UTCP Education Program "Brain Sciences and Ethics" Seminar 1, Session 8

10 January, 2008 └Seminar 1: Reading Levy's Neuroethics, YOSHIDA Kei, Brain Sciences and Ethics

New report on our activities:
In Session 8 of the 1st Seminar: "Reading Levy's Neuroethics", we discussed the chapter 5: 'The neuroethics of memory'.

Reported by Kei YOSHIDA

  In this session, we read the chapter 5 "The neuroethics of memory" (pp. 157-96). In this chapter, Levy examines the problem of whether we can change our memories with the help of neuroscientific technologies. This problem is important in that our memories constitute our identities. If we can change our memories, then that seriously affects our identities. Here are problems. Is it really possible to alter our memories? If it is, how?

Levy first scrutinizes the problem of whether we can insert false memories into minds. Levy points out that there are two obstacles to implanting false memories: technical and conceptual. The technical obstacle is this. To insert false memories, we need to know how memories are stored and retrieved, and to develop a way to mimic the memories. In Levy's opinion, we have a good understanding of how memories are stored; however, we know less about memory retrieval. According to Levy, when we recall the same event, our recollections of it will be different each time. There are two reasons for this. First, "the retrieval cue will be different in each case (since the context of retrieval is necessarily different each time), and therefore the combination of stored memory and retrieval cue will be unique." Second, "the stored memory itself, the so-called engram, will have changed by the very fact of having being recalled" (p. 161). For these reasons, we have serious difficulty inserting false memories. To insert false memories, we need to change the connections between neurons and to develop an indexing system that can track the changes of engrams.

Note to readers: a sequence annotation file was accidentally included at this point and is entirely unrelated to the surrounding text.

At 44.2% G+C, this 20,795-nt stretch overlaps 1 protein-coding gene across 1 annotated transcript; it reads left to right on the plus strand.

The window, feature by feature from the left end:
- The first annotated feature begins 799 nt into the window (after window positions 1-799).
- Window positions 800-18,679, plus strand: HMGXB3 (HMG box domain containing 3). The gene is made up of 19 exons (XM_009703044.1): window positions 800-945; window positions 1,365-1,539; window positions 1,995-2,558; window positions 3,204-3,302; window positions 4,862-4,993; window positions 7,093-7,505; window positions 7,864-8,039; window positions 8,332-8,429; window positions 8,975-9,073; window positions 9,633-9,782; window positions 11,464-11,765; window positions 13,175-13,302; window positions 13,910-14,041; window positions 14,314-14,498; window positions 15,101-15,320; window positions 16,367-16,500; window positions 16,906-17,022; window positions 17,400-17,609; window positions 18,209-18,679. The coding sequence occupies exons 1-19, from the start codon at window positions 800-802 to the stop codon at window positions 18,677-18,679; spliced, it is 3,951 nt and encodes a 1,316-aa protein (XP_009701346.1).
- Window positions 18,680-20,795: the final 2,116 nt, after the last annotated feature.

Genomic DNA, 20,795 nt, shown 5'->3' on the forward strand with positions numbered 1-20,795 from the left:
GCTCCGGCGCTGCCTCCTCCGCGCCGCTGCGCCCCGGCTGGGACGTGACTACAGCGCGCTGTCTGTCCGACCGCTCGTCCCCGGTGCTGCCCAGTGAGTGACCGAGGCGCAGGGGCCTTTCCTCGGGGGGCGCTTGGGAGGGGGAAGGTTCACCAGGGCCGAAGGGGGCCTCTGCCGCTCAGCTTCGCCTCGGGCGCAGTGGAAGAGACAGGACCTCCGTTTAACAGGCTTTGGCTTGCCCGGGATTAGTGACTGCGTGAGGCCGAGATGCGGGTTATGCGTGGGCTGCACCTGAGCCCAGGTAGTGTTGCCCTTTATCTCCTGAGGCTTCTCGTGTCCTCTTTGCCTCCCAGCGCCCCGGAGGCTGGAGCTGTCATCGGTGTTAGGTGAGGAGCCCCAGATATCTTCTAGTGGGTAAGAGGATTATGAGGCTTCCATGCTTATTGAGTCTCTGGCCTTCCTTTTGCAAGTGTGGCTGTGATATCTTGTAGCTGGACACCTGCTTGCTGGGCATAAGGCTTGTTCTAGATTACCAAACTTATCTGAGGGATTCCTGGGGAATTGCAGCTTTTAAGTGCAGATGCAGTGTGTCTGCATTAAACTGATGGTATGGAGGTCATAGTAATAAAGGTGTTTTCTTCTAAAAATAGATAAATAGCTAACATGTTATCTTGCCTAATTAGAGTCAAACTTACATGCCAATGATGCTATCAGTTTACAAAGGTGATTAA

Furthermore, Levy argues that there is a conceptual obstacle to insert false memories. By a conceptual obstacle, Levy means "the holism of mental content." In Levy's view, our beliefs constitute a whole, and thus an inserted false belief must be consistent with other beliefs. Some might argue that our beliefs are not completely consistent. Some beliefs might be contradictory to others. That is certainly the case. But if our beliefs are not consistent at all, then we might be regarded as non-rational agents. To be (regarded as) rational agents, we need to have some consistency of our beliefs. Because of that, inserting false memories faces a serious problem. True, we can sometimes implant false memories when they are relatively isolated from other beliefs. Levy does not deny that; however, the holism of mental content is very important limitation—although it does not make inserting false memories impossible. Then Levy goes on to examine actual cases of inserting false memories using low-tech ways such as suggestion and prompting. Referring to Elizabeth Loftus's and others' studies and the famous Paul Ingram case, Levy argues as follows: "Though the power that neuroscience might offer to distort memories raises serious moral and political qualms, no less serious are the problems that currently beset us. Induced memory distortions, deliberate or accidental, already impose high costs" (p. 170). That is, we have no special reason to worry about neuroscientific technologies of inserting false memories because we have not yet gotten such technologies, and because instead of them we need to worry about existing technologies. This argumentation strategy has been repeated several times. This reminds me of a child's excuse when he/she is scolded: "But others did the same thing (or something worse)!" Here Levy draws on the parity thesis; however, it seems to me that Levy makes use of it to reduce the "threat" of neuroscience—if there is any. I am wondering why Levy adopts such an argumentation strategy. Do people in the English-speaking world see neuroscience as a serious threat to society? I do not know.